Four years ago, Apple CEO Tim Cook predicted, “the future of TV is apps.” He was right. By 2020, it’s projected that streaming content via the internet or apps—known as Over-The-Top media—will account for 80% of all internet activity.
Over-The-Top (OTT) Defined
If you’re among the 33 million cord-cutters or 189 million users who subscribe to a digital streaming service in the United States, you can bet you’re consuming Over-The-Top (OTT). Over-The-Top is the delivery of long or short-form film and TV content via the internet and apps like Netflix, Hulu, or HBO Go. It’s one of the hottest trends in digital media and allows users to opt-out of traditional cable or satellite pay TV services like Comcast or Time Warner.
How do you access OTT services? The term “Netflix and Chill” likely conjures up images of a millennial streaming content on their TV, laptop, or smartphone—but these only constitute a small slice of the OTT-device pie. Other less popular OTT devices include PlayStation, Google Chromecast, Roku, and Apple TV.
What Does it Mean for Basic Cable?
Many industry experts agree that OTT has contributed to the decline in popularity of traditional, basic cable. For example, Deloitte’s recent report, The Future of the TV and Video Landscape by 2030, stated that “We see digital platform companies as the major disruptors in the future TV and video market. By contrast, broadcasters and content producers face the greatest pressure for change.”
To maintain large market shares, cable companies have begun adapting. Industry giants are making plays left and right to establish or purchase their own streaming services. Disney recently announced the arrival of its hotly-anticipated Disney+ streaming app after acquiring popular streaming-service, Hulu. NBC Universal announced plans to launch a new streaming service uniting their multiple channels under one umbrella. Viacom, formerly known as MTV networks, recently took control of streaming service Pluto TV. The list goes on and on and on…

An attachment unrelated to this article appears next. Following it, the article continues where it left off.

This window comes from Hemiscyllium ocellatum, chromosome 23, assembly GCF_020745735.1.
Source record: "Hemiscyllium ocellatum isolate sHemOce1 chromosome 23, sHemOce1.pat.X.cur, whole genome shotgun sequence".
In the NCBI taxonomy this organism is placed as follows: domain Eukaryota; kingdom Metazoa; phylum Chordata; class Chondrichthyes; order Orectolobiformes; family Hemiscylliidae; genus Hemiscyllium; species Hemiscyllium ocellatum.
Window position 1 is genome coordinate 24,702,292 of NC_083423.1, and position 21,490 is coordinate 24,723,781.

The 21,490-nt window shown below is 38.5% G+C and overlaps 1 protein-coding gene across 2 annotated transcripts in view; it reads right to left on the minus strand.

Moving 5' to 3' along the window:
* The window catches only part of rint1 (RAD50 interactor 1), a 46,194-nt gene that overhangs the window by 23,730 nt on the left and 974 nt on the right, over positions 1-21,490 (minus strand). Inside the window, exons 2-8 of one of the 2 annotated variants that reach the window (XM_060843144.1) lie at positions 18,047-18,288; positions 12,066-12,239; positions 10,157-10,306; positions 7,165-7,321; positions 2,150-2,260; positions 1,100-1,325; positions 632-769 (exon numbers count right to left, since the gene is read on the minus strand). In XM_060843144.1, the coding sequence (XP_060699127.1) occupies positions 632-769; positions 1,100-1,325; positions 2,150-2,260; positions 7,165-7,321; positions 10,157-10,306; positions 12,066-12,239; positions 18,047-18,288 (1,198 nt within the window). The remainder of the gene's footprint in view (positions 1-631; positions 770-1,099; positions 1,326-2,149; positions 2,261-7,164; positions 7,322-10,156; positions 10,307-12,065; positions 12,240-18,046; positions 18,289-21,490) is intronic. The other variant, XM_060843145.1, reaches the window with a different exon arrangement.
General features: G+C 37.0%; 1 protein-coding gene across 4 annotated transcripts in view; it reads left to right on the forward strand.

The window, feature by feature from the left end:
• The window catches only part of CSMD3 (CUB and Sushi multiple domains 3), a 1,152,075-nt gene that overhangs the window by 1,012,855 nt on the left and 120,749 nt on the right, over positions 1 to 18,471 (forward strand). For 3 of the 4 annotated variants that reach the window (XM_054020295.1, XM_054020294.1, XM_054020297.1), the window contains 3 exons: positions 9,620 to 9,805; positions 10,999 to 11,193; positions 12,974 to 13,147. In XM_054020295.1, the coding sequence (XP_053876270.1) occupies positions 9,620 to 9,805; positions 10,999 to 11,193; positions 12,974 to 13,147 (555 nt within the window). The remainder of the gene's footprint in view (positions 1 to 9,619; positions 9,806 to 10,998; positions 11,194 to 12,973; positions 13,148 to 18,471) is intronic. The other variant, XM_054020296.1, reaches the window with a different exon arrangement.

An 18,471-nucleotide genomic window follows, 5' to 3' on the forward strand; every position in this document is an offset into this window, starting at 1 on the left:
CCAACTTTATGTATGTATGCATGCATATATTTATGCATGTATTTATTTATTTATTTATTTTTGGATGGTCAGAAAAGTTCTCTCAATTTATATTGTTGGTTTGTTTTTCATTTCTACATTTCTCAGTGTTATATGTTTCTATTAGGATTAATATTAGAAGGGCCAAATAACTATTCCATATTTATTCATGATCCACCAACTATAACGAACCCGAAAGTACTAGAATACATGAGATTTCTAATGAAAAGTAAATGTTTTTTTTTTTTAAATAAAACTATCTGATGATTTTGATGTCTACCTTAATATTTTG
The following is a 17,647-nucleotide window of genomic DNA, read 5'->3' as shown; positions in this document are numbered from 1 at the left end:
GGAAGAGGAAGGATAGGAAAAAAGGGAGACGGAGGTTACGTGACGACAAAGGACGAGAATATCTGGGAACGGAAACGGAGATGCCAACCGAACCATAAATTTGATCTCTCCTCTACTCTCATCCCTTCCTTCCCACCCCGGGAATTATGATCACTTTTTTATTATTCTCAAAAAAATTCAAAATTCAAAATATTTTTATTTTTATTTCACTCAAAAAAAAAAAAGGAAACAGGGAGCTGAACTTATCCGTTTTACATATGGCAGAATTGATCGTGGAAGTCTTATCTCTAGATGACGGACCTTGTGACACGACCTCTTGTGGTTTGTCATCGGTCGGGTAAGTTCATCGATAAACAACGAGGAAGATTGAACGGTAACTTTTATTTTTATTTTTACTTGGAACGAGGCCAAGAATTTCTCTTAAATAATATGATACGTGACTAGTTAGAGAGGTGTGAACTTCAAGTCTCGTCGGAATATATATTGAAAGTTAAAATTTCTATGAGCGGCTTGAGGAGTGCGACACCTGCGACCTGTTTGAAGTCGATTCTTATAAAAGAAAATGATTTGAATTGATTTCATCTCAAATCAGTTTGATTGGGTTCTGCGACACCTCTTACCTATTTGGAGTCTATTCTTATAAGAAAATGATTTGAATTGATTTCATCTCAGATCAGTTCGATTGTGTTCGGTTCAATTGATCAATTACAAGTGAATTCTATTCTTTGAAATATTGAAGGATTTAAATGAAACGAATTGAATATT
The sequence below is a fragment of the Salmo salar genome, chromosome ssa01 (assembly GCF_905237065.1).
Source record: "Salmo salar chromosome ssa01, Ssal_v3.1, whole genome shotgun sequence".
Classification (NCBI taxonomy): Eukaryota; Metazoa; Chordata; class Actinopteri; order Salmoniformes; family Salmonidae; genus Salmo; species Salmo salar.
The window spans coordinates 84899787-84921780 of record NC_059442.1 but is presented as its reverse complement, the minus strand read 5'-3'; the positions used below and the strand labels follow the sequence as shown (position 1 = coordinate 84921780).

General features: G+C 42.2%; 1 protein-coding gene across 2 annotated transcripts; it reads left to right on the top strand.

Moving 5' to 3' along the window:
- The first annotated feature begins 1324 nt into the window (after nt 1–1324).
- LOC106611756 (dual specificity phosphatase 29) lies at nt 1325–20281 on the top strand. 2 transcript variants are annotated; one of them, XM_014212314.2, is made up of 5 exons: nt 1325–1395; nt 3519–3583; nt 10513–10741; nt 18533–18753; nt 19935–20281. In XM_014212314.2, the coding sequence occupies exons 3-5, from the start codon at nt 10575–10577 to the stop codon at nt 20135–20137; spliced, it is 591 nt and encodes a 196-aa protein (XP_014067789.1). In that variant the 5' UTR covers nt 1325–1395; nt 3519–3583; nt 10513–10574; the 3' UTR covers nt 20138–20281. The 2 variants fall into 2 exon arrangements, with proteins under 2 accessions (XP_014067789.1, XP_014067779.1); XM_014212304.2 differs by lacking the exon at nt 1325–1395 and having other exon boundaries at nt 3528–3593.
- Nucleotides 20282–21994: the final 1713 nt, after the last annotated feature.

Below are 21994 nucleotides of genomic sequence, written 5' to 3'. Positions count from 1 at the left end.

The Explosion of OTT Advertising
Advertisers are pouring more money into OTT than ever before. When OTT’s ad revenue forecast was exceeded in 2018, projections were revised for 2019 OTT ad earnings—resulting in an estimated 39% growth to $3.8 billion in 2019 and 31% growth to $5 billion by 2020. Why is OTT advertising so popular? Because of its lengthy list of perks including:
- Exposure. Unlike cable’s on-demand services, which allow viewers to record content and fast-forward through commercials, OTT ads cannot be skipped. They must be viewed to completion for a user to reach his or her desired content.
- Analytics. Many OTT platforms provide data analysis services. Advertisers can track ad engagement and performance in more nuanced ways than was possible with linear TV ads.
- Visuals. OTT advertisements are also 100% viewable—they expand to fit the full size of the user’s screen.
- And More! Other benefits include more flexible budgeting, higher quality creative, and better audience targeting.
Advertisers aren’t the only ones profiting from OTT. During the era of cable TV, niche TV providers only received a small slice of a subscriber’s monthly cable bill. Now, they have the power to target users directly and charge more for their content.
Making the Most of OTT
If you’re an advertiser looking to take advantage of all OTT has to offer, consider following these steps to get started:
- Determine Audience Criteria and Targeting. Targeting capabilities vary depending on what OTT inventory you use, so consider how your targeting parameters might affect your audience or KPI for a given campaign.
- Decide Where to Buy OTT. Advertisers can purchase OTT inventory through publishers or platforms. Purchasing from a publisher enables companies to promote their ads besides specific content categories while purchasing through a platform allows advertisers to access a broader range of content.
- Create High-Quality and Customized Assets. When designing ads for OTT, it’s important to remember that everything from picture, sound quality, call-to-action, and more need to be created with the big screen in mind. Advertisers should also keep in mind that most OTT ads don’t have a click-through option.
- Understand Data Performance. Learn how to understand and measure campaign performance. Neilsen and Comscore recently introduced a consistent set of gross rating point (GRP) metrics that advertisers can use to compare OTT to linear TV.
Want help getting started? U.Group’s media capabilities include OTT, and we’d love to help you figure out how it can work for you. Contact us here.